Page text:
Wednesday, September 09, 2009

A Blight's Genome

Normally this time of year I would be watching the weather forecasts checking for the dreaded early frost which slays tomato plants, often followed by weeks of mild weather that could have permitted further growth. Alas, this year that will clearly not be the case. A wet growing season and commercial stock contaminated with spores has led to an epidemic of late blight, and my tomato plants (as shown, with the night photography accentuating the horror) are being slaughtered. This weekend I'll clear the whole mess out & for the next few years plant somewhere else.

Late blight is particularly horrid as it attacks both foliage and fruits -- many tomato diseases simply kill the foliage. What looked like promising green tomatoes a week ago are now disgusting brown blobs.

Late blight is caused by Phytophora infestans, a fungus-like organism. An even more devastating historical manifestation of this ogre was the Great Irish Potato Famine and remains a scourge of potato farmers. Given my current difficulties with it, I was quite excited to see the publication of the Phytophora infestans genome sequence (by Sanger) in Nature today.

A sizable chunk of the paper is devoted to the general structure of the genome, which tops out at 240Mb. Two related plant pathogens, P.sojae (soybean root rot) and P.ramorum (sudden oak death) come in only at 95Mb and 65Mb respectively. What accounts for the increase? While the genome does not seem to be duplicated as a whole, a number of gene families implicated in plant pathogenesis have been found.

Also in great numbers are transposons. About a third of the genome are Gypsy-type retrotransposons. Several other classes of transposons are present also. In the end, just over a quarter (26%) of the genome is non-repetitive. While these transposons do not themselves appear to contain phytopathological genes, their presence appears to be driving expansion of some key families of such genes. Comparison of genomic scaffolds with the other two sequenced Phytophora show striking overall conservation of conserved genes, but with local rearrangements and expansion of the zones between conserved genes (Figure 1 plus S18 and S19). Continuing evolutionary activity in this space is shown by the fact that some of these genes are apparently inactivated but have only small numbers of mutations, suggesting very recent conversion to pseudogenes. A transposon polymorphism was also found -- an insertion in one haplotype which is absent in another (figure S9)

A curious additional effect shown off in two-D plots of 5' vs. 3' intergenic length (Figure 2. Overall this distribution is a huge blob, but for some of the pathogenesis gene classes are clustered in the quadrant where both intergenic regions are large -- conversely many of the core genes are clustered in the graph in the "both small" quadrant. Supplemental Figure S2 shows rather strikingly how splayed the distribution is for P.infestans -- other genomes show much tighter distributions but P.infestans seems to have quite a few intergenic regions at about every possible scale.

The news item accompanying the paper puts some perspective on all this: P.infestans is armed with lots of anti-plant weapons which enable it to evolve evasions to plant resistance mechanisms. A quoted plant scientist offers a glum perspective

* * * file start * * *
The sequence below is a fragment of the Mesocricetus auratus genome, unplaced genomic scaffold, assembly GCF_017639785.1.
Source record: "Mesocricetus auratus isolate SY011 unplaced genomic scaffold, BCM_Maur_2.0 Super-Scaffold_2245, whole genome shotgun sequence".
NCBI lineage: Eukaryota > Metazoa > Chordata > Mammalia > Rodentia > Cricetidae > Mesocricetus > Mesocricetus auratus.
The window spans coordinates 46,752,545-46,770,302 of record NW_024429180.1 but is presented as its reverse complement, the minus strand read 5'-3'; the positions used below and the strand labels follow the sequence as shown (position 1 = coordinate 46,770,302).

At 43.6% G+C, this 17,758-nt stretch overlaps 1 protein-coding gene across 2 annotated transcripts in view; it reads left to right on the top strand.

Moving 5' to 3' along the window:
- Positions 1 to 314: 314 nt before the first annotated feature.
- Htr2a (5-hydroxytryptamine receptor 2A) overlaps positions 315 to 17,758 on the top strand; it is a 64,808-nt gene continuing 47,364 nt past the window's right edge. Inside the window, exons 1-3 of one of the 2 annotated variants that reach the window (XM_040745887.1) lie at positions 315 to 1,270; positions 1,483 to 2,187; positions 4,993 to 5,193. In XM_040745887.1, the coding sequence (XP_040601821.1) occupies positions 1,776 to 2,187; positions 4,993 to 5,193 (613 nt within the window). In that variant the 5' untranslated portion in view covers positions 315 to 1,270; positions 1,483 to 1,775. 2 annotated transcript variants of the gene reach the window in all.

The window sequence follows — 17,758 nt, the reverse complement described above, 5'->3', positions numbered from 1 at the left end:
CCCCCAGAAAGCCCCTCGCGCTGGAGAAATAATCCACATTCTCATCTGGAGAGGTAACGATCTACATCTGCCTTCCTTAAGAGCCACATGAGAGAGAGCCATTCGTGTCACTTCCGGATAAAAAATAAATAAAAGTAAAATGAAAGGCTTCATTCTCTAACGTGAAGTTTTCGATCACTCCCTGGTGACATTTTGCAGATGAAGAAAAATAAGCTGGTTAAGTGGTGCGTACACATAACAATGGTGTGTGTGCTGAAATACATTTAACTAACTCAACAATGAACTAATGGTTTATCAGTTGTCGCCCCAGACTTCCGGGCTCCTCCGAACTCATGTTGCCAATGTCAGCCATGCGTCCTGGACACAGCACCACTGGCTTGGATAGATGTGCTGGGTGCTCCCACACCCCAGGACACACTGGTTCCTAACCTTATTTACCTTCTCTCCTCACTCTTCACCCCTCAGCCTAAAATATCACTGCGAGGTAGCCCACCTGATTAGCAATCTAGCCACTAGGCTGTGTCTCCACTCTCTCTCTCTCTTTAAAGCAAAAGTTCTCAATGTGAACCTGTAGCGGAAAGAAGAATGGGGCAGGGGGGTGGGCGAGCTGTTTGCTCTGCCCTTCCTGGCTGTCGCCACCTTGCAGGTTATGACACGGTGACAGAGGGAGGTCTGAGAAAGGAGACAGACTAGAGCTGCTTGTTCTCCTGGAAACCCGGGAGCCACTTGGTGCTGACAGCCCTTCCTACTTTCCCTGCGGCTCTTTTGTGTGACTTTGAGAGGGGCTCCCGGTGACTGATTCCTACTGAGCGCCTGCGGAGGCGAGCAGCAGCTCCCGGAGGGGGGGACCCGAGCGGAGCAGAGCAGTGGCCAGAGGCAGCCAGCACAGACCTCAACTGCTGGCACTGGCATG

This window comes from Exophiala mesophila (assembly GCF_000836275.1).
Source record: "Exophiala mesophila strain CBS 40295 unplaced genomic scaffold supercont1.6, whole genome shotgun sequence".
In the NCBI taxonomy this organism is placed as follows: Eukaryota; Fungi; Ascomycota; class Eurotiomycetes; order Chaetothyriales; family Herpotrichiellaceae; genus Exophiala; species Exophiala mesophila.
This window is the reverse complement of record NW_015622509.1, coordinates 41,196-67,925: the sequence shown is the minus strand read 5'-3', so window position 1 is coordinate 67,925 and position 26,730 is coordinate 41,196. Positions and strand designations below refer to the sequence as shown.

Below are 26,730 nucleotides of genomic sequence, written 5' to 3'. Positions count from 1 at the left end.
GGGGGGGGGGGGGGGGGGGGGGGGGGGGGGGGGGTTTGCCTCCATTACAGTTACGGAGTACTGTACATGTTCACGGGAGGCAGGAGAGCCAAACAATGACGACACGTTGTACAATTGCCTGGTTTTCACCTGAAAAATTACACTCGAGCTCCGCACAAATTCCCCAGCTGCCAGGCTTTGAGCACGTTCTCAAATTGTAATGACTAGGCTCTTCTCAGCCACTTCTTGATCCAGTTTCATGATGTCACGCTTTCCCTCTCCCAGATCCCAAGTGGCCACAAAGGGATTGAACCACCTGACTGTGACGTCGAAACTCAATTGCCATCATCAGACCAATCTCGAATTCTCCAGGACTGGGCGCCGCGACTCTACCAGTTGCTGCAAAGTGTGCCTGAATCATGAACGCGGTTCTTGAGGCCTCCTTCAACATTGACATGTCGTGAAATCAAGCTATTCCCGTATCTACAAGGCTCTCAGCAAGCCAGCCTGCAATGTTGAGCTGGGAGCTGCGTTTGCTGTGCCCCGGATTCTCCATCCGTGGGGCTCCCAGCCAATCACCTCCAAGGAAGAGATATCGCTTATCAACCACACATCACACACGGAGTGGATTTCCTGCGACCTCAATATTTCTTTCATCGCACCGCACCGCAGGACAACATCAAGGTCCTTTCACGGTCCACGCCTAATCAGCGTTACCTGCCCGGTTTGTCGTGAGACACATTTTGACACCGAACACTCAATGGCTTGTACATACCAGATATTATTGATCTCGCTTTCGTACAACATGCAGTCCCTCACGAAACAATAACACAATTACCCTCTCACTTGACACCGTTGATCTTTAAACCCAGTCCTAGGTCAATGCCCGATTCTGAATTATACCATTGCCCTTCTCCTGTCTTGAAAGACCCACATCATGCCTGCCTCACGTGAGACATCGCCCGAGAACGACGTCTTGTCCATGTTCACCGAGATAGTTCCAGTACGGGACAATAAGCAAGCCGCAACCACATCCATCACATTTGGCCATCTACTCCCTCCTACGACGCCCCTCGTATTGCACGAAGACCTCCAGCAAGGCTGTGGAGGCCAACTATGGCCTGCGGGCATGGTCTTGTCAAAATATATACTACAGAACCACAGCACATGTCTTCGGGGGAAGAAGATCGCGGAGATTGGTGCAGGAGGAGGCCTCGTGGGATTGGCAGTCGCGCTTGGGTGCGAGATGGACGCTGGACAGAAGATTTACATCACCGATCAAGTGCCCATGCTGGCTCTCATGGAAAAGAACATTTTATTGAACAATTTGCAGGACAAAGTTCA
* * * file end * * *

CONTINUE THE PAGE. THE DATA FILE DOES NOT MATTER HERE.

After taking 15 years to incorporate this resistance in a cultivar, it would take Phytophthora infestans only a couple of years to defeat it.
. Chemical control of P.infestans reportedly works only before the infection is apparent and probably involves stuff I'd rather not play with.

A quick side trip to Wikipedia finds that the genus is a pack of blights. Indeed, Phytophora is coined from the Greek for "plant destruction". Other horticultural curses from this genus include alder root rot, rhododendron root rot, cinnamon root rot (not of cinnamon, but rather various woody plants) and fruit rots in a wide variety of useful & yummy fruits including strawberries, cucumbers and coconuts. What an ugly family tree!

The Wikipedia entry also sheds light on why these awfuls are referred to as "fungus-like". While they have a life cycle and some morphology similarities to fungi, their cell walls are mostly cellulose and molecular phylogenetics place them closer to plants than to fungi.

So, the P.infestans genome sequence sheds light how this pathogen can shift its attacks quickly. Unfortunately, as with human genomic medicine, it will take a long time to figure out how to outsmart these assaults, particularly in a manner practical and safe for commercial growers and home gardeners alike.
BJ Haas et al (2009). Genome sequence and analysis of the Irish potato famine pathogen Phytophthora infestans Nature : 10.1038/nature08358


Kenneth Moore said...

Phytophthora is more closely related to plants than fungi? I keep reading it's more closely related to things like malaria and diatoms. Although, if only give the options between "plants" and "animals," I'm not sure which one I'd pick.

I am sad about your tomatoes... My CSA's tomatoes are being decimated, as are some of my coworkers' tomatoes. My own are being killed by spider mites in my living room, of course.

I'm a fan of P. infestans' tenacious pathogenic abilities, but only when those abilities aren't utilized. Maybe now they'll be easier to combat!

Keith Robison said...

I think you are correct about what it is really close to; they aren't fungi or plants either so I'm still in the clear :-)

From my quick scan of Wikipedia and such, the taxonomy of a lot of protist-like things is still messy. of course, the whole thing isn't helped by the fact that at least some of these are the result of genome fusions.

I should put getting a better handle on this on my to-do list